The Pittsburgh Jewish community is up in arms about a local restaurant that has begun featuring Palestinian food on its menu, CBS Pittsburgh reports.
- After death threats, Palestinian food-serving U.S. restaurant closes
- Pittsburgh pro-Israelis answer 'one-sided' Conflict Kitchen
The CBS report was based on original reporting from The Jewish Chronicle of Pittsburgh.
Conflict Kitchen serves dishes from nations with which the United States is in conflict. In the past, it has served food from Afghanistan, North Korea, Iran, Cuba and Venezuela.
The restaurant was the outcome of a desire to draw attention to cuisine options from countries that aren’t always represented in the U.S. National menus are typically rotated every three to five months.
But the restaurant's decision to offer a menu of Palestinian food seems to have upset the local Jewish community, according to CBS.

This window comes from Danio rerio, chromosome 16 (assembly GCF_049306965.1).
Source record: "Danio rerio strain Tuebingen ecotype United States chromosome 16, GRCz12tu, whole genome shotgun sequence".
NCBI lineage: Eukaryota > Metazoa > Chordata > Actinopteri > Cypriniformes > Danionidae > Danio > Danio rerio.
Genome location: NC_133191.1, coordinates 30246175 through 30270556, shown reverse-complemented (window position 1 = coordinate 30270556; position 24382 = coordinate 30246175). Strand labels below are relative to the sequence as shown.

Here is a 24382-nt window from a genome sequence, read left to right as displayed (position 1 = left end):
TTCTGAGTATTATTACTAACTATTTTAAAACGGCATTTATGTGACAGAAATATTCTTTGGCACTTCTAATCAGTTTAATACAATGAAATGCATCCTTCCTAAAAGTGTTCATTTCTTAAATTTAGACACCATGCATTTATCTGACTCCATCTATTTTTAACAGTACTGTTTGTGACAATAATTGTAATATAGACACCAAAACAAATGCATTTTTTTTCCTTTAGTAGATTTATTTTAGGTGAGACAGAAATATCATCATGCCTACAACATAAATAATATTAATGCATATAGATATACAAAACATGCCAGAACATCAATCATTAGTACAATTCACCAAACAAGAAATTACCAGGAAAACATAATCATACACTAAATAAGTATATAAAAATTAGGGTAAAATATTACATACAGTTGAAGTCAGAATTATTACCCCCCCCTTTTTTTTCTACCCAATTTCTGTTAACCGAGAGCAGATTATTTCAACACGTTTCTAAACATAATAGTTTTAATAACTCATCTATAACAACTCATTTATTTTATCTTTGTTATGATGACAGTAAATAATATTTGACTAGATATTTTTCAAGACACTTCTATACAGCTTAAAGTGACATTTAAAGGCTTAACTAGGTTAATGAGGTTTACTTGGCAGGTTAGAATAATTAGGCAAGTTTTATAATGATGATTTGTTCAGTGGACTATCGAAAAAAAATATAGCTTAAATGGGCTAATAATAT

“Conflict Kitchen’s focus on countries in conflict is honorable, but Palestine is not in conflict with the U.S.," Gregg Roman, Director of the Community Relations Council at the Jewish Federation of Greater Pittsburgh, told the Pittsburgh Post Gazette. "The restaurant is stirring up conflict for the sake of trying to be relevant.”
Jon Rubin, one of the founders of Conflict Kitchen, rejected the criticism, saying the menu seems to be very popular with the restaurant's customers.
“We’ve had 300 people each day, Monday and Tuesday, we opened on Monday and people are super excited and we’ve been very fortunate we’ve got a great base of customers who like to come to all the versions we do,” Rubin said.
The idea behind the restaurant, Rubin said, was to "fill what we felt was a void in Pittsburgh. So we started thinking about what can we serve and how can we have a conversation that’s not already here.
"We realized there has never been a Persian, or an Afghan or a Venezuelan restaurant in the city and that not only have those restaurants never existed but, those communities actually exist here.”
Rubin said the restaurant was meant to generate conversations about different cultures and help to learn and respect the influences of others. He said he wanted people to be able to have a different perspective on countries that "we either politically or from the media view as enemies.”